• Myelin;
  • Myelin basic protein;
  • ADP-ribosylation;
  • Cholera toxin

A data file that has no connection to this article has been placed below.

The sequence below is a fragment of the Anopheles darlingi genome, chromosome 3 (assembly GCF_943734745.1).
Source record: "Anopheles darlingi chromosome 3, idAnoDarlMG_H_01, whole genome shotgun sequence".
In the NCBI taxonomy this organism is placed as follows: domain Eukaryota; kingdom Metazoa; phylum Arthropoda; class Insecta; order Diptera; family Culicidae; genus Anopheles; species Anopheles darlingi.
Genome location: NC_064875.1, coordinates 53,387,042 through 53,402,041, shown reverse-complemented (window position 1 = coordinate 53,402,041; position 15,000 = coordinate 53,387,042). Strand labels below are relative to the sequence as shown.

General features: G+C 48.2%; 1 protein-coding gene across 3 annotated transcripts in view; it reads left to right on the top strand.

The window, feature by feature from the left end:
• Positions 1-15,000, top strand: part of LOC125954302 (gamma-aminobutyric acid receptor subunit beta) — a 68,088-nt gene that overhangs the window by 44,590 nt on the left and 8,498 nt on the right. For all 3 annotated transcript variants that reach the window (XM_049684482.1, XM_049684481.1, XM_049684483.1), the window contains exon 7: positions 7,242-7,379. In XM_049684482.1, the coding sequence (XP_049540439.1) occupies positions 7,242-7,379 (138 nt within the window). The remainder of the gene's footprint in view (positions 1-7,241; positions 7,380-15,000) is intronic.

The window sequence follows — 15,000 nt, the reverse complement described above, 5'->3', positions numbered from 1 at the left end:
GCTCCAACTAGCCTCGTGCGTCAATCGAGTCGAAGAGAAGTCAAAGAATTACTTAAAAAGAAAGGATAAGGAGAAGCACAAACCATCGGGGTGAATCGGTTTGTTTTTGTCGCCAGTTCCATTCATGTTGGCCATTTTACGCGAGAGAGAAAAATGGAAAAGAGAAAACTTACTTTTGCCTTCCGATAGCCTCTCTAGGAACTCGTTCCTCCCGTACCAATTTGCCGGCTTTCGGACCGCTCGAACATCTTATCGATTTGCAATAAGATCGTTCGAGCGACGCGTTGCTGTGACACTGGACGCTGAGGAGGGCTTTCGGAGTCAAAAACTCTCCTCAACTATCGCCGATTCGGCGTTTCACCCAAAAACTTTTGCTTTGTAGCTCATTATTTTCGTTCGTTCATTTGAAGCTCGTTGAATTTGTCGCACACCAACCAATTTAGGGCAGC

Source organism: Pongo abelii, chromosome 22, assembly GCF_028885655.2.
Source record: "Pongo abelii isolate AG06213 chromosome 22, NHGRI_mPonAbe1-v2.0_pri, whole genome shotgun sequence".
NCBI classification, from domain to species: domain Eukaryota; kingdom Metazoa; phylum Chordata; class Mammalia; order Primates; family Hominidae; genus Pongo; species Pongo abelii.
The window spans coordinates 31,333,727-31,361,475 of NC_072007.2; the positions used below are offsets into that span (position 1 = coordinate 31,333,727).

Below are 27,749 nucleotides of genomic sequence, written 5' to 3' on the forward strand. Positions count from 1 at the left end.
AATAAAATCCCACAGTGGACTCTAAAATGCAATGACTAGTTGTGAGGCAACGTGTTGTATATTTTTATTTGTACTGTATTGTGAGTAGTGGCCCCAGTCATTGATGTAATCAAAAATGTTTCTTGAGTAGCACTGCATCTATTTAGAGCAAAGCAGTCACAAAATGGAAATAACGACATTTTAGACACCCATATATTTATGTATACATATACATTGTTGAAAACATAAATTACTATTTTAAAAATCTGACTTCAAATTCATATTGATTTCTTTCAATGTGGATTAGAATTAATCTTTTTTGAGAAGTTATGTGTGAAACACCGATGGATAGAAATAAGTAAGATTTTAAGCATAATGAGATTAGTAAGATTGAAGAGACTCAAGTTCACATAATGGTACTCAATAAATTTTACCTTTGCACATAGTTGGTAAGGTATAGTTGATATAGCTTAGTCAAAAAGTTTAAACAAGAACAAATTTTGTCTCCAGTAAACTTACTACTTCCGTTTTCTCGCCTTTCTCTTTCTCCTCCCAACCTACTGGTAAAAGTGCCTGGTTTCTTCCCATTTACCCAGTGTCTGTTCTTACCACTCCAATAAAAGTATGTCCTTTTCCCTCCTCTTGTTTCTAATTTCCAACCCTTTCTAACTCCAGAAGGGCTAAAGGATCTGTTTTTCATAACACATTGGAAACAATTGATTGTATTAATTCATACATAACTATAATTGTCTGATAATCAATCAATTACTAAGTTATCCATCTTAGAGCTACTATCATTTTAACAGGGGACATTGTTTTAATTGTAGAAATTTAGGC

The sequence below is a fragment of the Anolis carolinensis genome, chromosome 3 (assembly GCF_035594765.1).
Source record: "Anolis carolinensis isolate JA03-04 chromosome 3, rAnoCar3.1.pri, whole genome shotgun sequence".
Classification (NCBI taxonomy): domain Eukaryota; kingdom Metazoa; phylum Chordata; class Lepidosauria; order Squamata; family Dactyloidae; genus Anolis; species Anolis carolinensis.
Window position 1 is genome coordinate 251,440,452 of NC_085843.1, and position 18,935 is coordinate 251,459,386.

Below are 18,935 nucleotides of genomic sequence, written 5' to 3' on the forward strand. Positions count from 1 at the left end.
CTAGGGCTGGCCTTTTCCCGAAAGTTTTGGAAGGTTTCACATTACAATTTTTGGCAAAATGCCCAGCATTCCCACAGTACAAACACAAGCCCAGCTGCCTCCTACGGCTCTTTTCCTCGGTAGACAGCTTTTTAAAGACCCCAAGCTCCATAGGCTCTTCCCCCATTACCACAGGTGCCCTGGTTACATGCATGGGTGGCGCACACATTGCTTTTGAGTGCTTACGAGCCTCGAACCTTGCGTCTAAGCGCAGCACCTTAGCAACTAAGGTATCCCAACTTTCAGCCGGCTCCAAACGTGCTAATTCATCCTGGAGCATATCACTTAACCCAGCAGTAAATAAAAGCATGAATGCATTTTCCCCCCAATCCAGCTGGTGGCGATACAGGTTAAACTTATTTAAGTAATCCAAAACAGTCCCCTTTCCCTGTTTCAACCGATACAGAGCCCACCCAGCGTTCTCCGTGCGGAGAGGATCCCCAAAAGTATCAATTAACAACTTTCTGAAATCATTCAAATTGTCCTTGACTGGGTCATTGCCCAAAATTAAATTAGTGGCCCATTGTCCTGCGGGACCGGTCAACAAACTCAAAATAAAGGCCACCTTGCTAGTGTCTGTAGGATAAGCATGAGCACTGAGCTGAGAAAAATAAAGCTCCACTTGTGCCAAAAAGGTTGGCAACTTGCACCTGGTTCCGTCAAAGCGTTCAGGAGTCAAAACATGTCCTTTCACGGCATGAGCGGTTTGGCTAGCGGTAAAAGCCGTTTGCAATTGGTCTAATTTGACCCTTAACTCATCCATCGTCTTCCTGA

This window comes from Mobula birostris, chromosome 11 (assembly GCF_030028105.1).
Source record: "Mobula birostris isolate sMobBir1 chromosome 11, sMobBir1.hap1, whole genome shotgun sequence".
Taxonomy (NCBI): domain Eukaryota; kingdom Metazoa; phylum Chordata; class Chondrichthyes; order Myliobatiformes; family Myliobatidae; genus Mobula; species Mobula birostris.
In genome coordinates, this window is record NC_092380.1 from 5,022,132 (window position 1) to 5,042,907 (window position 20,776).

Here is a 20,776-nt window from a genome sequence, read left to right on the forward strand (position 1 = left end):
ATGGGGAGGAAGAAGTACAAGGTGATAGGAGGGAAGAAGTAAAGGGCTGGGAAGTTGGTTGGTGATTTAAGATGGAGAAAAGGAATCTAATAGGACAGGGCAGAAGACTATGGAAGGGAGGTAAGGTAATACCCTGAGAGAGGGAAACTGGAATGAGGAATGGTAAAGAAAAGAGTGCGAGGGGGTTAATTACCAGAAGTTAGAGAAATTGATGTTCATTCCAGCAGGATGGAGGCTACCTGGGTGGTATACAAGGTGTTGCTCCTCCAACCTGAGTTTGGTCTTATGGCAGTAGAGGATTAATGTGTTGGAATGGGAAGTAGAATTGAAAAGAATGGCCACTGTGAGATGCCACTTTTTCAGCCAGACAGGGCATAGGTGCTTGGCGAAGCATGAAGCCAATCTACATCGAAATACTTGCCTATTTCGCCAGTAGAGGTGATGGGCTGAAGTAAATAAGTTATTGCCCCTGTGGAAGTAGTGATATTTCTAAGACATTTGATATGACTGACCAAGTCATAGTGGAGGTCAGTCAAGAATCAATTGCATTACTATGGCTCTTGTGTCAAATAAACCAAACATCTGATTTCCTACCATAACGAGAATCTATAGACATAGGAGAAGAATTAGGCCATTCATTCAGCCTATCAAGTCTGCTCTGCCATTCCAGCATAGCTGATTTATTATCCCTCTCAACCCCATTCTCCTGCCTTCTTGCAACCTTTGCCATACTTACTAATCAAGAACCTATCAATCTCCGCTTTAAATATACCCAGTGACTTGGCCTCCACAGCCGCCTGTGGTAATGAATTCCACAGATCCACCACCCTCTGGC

Abstract: When isolated myelin membranes were ADP-ribosylated by [32P]NAD+ either in the absence of toxin (by the membrane ADP-ribosyltransferase) or in the presence of cholera toxin, the same proteins were ADP-ribosylated in both cases and myelin basic protein (MBP) was the major radioactive product. Therefore, cholera toxin was considered a good model for ADP-ribosylation of myelin proteins. Although purified human MBP migrates as a single band on sodium dodecyl sulfate-polyacrylamide gel electrophoresis with a molecular mass of 20 kDa, the microheterogeneity that is masked under these conditions can be clearly demonstrated on alkaline-urea gels at pH 10.6. At this pH, MBP is resolved into several components that differ one from the other by a single charge (charge isomers). These charge isomers can be resolved on CM52 columns at pH 10.6, and several can be ADP-ribosylated. Component 1 (C-1), the most cationic charge isomer, incorporated 1.79 mol of ADP-ribose/mol of protein. C-2 and C-3 (which differ from C-1 by the loss of one and two positive charges, respectively) incorporated slightly less at 1.67 and 1.63 mol of ADP-ribose/mol of protein, respectively, whereas C-8, the least cationic, incorporated less than 0.11 mol/mol of protein. In the presence of neutral hydroxylamine, the ADP-ribosyl bond was shown to have a half-life of about 80 min, suggesting an N-glycosidic linkage between ADP-ribose and an arginyl residue of the protein. As MBP contains several components that are ADP-ribosylated to different specific activities, the use of MBP, ADP-ribosylated in the natural membrane, to identify the sites involved would yield a mixture of peptides difficult to resolve. Therefore, to identify the sites ADP-ribosylated, an endoproteinase Lys-C digest of C-1 ADP-ribosylated by cholera toxin was prepared. Two radioactive peptides were isolated by reversed-phase HPLC. Amino acid and sequence analyses identified the radioactive peptides as residues 5–13 and 54–58 of the human sequence (sp. act., 0.89 and 0.62 nmol of ADP-ribose/nmol of peptide, respectively). The ADP-ribosylated residues were identified as Arg9 and Arg54 by automated and manual Edman sequencing. Taken together with our previous observation that MBP binds GTP at a single site, these data suggest that MBP functions as part of a signal transduction system in myelin.